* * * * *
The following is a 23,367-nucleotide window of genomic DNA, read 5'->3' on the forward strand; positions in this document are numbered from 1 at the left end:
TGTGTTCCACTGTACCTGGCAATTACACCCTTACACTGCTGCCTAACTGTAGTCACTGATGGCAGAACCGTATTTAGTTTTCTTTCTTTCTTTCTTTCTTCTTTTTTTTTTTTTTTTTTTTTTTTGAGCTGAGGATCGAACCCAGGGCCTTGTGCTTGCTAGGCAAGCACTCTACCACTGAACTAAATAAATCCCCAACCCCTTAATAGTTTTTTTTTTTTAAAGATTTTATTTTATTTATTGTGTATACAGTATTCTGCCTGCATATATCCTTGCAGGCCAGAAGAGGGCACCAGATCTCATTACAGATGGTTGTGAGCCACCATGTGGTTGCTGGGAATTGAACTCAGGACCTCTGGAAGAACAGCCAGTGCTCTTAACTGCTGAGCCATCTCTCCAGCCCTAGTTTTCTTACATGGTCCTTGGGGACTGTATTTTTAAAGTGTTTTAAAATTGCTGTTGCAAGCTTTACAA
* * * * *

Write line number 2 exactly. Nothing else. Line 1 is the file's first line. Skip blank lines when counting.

TGTGTTCCACTGTACCTGGCAATTACACCCTTACACTGCTGCCTAACTGTAGTCACTGATGGCAGAACCGTATTTAGTTTTCTTTCTTTCTTTCTTTCTTCTTTTTTTTTTTTTTTTTTTTTTTTGAGCTGAGGATCGAACCCAGGGCCTTGTGCTTGCTAGGCAAGCACTCTACCACTGAACTAAATAAATCCCCAACCCCTTAATAGTTTTTTTTTTTTAAAGATTTTATTTTATTTATTGTGTATACAGTATTCTGCCTGCATATATCCTTGCAGGCCAGAAGAGGGCACCAGATCTCATTACAGATGGTTGTGAGCCACCATGTGGTTGCTGGGAATTGAACTCAGGACCTCTGGAAGAACAGCCAGTGCTCTTAACTGCTGAGCCATCTCTCCAGCCCTAGTTTTCTTACATGGTCCTTGGGGACTGTATTTTTAAAGTGTTTTAAAATTGCTGTTGCAAGCTTTACAA